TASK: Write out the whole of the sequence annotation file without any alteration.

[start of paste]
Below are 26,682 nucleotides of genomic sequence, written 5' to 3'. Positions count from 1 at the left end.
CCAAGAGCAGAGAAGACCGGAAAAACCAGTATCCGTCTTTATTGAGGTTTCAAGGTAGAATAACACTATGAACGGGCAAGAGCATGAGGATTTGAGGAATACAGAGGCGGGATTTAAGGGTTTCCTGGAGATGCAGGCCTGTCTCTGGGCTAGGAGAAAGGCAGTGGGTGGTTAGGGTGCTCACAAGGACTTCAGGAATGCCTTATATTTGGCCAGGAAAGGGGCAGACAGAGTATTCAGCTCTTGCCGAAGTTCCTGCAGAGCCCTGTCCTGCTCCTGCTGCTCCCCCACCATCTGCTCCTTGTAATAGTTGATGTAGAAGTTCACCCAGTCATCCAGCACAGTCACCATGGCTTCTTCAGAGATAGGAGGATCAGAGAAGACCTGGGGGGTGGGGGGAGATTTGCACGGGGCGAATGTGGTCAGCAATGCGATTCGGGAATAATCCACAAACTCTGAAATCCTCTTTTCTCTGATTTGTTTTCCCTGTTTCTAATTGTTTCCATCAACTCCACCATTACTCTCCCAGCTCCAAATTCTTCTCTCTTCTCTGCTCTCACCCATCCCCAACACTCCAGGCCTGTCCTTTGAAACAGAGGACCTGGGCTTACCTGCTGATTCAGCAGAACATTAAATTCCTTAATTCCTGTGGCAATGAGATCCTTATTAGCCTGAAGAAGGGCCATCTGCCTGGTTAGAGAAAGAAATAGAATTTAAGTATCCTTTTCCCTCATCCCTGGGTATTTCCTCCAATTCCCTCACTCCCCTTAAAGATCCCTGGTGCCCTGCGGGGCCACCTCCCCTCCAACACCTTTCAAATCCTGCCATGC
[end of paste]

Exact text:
Below are 26,682 nucleotides of genomic sequence, written 5' to 3'. Positions count from 1 at the left end.
CCAAGAGCAGAGAAGACCGGAAAAACCAGTATCCGTCTTTATTGAGGTTTCAAGGTAGAATAACACTATGAACGGGCAAGAGCATGAGGATTTGAGGAATACAGAGGCGGGATTTAAGGGTTTCCTGGAGATGCAGGCCTGTCTCTGGGCTAGGAGAAAGGCAGTGGGTGGTTAGGGTGCTCACAAGGACTTCAGGAATGCCTTATATTTGGCCAGGAAAGGGGCAGACAGAGTATTCAGCTCTTGCCGAAGTTCCTGCAGAGCCCTGTCCTGCTCCTGCTGCTCCCCCACCATCTGCTCCTTGTAATAGTTGATGTAGAAGTTCACCCAGTCATCCAGCACAGTCACCATGGCTTCTTCAGAGATAGGAGGATCAGAGAAGACCTGGGGGGTGGGGGGAGATTTGCACGGGGCGAATGTGGTCAGCAATGCGATTCGGGAATAATCCACAAACTCTGAAATCCTCTTTTCTCTGATTTGTTTTCCCTGTTTCTAATTGTTTCCATCAACTCCACCATTACTCTCCCAGCTCCAAATTCTTCTCTCTTCTCTGCTCTCACCCATCCCCAACACTCCAGGCCTGTCCTTTGAAACAGAGGACCTGGGCTTACCTGCTGATTCAGCAGAACATTAAATTCCTTAATTCCTGTGGCAATGAGATCCTTATTAGCCTGAAGAAGGGCCATCTGCCTGGTTAGAGAAAGAAATAGAATTTAAGTATCCTTTTCCCTCATCCCTGGGTATTTCCTCCAATTCCCTCACTCCCCTTAAAGATCCCTGGTGCCCTGCGGGGCCACCTCCCCTCCAACACCTTTCAAATCCTGCCATGC